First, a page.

In August 1958, Hebrew University of Jerusalem hosted an International Lawyers Convention. At the conclusion of three days of proceedings, attended by many leading jurists and academics from around the world, the distinguished British judge Sir Patrick Devlin rose to bring things to a close by offering a resolution. His focus was on the inaccessibility of the decisions of the Israeli Supreme Court, and he wondered whether a way could not be found to translate them from Hebrew. “We are not asking you to do something for yourselves; we are asking you to do something for us. We really feel that American and English jurisprudence will suffer a real loss if something is not done to make available to English and American courts the judgments that have been given in this country.” Accordingly, he offered the following resolution, which passed unanimously:
This Convention, in the course of its deliberations, been referred to judgments of the Israel Supreme Court which have dealt with matters of interest and importance to the legal profession generally. These judgments are now reported only in Hebrew, and cannot therefore be used and studied by anybody not familiar with the language. This Convention, therefore, expresses its opinion that a translation into English of judgments of the Israel Supreme Court would be of great value to courts and members of the legal profession outside Israel.
It is with that goal, and in that spirit, that The Israel Supreme Court Project at the Cardozo Law School has been founded.
Like many stirring and unanimously adopted resolutions, alas, Baron Devlin’s did not prove self-executing. To be sure, meaningful efforts were made. The Court itself started to arrange for the translation of a small set of its opinions. Decisions from 1948-1992 appear in the 10-volume Selected Judgments of the Supreme Court of Israel. Then, in 1992, this effort passed to a new non-profit organization, the Friends of the Library of the Supreme Court of Israel. For two decades, the Friends did wonderful work selecting and funding the translation of opinions of general interest and significance. Those translations—about ten cases a year--are posted to the Court’s website and published in hard copy in the United States by William S. Hein & Co. as Israel Law Reports.
This important undertaking has now passed to the newly created Israeli Supreme Court Project at the Cardozo School of Law, of which the two of us have the privilege to be co-directors. The mission of the Project is to
- Make the opinions of the Israeli Supreme Court readily available in English to a much wider audience than previously possible.
- Inform and engage constitutional scholars, lawyers, and judges in democracies around the world.
- Be a center for the study and discussion of the decisions of the Israeli Supreme Court.
- Deal with the complex and challenging questions facing open and multi-cultural societies everywhere.
You have made your way to the most visible part of the project, i.e., this website, which we are calling "Versa." Here you will find, most importantly, English translations of over 200 past opinions from the Court on topics such as religious liberty, national security, judicial review, immigration, freedom of expression, and many others--all of which arise in the particular Israeli context but have implications and applications for scholars and jurists in any other constitutional democracy wrestling with the same fundamental problems. In addition, the site has or will have extensive information, commentary, links, and discussion about the Court. And, of course, going forward we will continue and expand the translation project, producing more, more timely translations, than ever before.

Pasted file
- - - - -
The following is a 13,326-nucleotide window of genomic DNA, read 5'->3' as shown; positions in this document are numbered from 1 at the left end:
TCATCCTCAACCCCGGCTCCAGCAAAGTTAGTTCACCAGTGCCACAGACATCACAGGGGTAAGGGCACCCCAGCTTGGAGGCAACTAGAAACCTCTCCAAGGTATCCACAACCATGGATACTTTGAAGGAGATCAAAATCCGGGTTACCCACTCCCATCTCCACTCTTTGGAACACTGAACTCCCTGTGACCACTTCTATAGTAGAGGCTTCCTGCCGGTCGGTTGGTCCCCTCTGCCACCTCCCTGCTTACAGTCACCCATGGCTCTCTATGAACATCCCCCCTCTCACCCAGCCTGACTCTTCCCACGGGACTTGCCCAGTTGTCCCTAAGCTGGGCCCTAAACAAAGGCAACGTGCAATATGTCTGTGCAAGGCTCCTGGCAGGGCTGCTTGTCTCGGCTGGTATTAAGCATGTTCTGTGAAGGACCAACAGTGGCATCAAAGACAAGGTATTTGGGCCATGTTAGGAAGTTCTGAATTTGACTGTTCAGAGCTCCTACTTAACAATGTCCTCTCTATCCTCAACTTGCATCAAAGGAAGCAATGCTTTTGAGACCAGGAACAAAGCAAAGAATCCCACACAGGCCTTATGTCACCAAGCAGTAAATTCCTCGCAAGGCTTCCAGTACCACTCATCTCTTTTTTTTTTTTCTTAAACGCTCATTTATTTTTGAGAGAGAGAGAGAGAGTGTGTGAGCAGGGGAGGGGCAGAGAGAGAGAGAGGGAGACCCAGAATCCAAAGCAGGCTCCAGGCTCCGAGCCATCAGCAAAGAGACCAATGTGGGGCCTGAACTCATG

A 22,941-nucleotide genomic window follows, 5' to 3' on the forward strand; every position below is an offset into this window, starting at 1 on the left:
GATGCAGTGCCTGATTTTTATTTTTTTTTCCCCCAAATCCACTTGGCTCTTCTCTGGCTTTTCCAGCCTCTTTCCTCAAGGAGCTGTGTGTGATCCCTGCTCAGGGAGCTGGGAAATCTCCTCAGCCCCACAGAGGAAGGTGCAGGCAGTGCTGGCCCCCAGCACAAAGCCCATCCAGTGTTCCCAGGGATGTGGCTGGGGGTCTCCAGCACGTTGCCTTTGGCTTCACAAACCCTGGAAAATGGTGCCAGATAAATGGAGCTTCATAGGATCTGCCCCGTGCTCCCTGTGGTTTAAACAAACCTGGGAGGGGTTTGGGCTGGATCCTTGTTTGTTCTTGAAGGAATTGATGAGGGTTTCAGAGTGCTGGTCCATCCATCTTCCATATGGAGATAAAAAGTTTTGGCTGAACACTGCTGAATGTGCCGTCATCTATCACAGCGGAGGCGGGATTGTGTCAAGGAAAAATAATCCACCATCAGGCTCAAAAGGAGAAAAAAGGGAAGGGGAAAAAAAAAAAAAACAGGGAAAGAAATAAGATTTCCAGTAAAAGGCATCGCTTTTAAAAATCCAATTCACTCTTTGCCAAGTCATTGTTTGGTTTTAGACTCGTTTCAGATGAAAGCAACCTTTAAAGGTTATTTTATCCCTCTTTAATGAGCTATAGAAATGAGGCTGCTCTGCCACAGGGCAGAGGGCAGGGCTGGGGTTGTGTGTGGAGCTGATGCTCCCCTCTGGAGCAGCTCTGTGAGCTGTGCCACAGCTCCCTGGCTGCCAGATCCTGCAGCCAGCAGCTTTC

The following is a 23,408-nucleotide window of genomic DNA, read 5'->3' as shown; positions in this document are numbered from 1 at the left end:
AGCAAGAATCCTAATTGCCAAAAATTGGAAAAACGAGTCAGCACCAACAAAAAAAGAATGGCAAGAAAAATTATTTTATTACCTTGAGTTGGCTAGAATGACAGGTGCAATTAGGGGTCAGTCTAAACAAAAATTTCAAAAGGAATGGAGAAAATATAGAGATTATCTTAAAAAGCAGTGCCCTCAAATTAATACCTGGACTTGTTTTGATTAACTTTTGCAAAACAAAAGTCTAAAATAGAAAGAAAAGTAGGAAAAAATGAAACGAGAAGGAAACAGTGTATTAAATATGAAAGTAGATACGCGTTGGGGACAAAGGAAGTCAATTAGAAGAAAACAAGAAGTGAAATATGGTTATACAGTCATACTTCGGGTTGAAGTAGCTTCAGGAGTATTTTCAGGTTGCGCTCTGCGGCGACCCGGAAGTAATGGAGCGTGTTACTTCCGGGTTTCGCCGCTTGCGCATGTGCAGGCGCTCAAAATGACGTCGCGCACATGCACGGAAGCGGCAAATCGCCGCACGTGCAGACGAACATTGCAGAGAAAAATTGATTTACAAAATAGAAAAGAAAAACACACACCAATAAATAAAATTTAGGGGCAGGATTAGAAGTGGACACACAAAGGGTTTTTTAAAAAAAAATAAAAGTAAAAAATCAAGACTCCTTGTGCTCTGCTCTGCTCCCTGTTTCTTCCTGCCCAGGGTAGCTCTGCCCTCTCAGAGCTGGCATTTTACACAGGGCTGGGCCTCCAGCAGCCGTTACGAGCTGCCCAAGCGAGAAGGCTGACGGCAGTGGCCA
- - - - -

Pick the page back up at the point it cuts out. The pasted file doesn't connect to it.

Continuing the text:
The Israeli Supreme Court is admired for many things. One of them is its extraordinary building. When the building opened its doors in 1995, New York Times architecture critic Paul Goldberger gave it a rave. Calling it “Israel’s finest public building” (a designation he acknowledged was “faint praise”), Goldberger celebrated the “skillful” way the building combined “a sense of monumentality with a sense of easy, inviting accessibility,” its “serene sense of coherence,” the way in which “the sharpness of the Mediterranean architectural tradition and the dignity of the law are here married with remarkable grace,” and “the thoughtfulness [that went into] the building, which has been designed with consistent attention to the needs of all of its users.”
A website is a much more modest undertaking than a monumental courthouse. Indeed, any comparison might seem to be between the sublime and the ridiculous. But in our more modest way we hope that this website, like the Court’s building, will be accessible, inviting, coherent, and serve the needs of all its users. We welcome your feedback, and look forward to providing an important new window into the work of this extraordinary institution.
Michael Herz and Suzanne Stone teach at the Cardozo School of Law and are Co-Directors of the Israeli Supreme Court Project.
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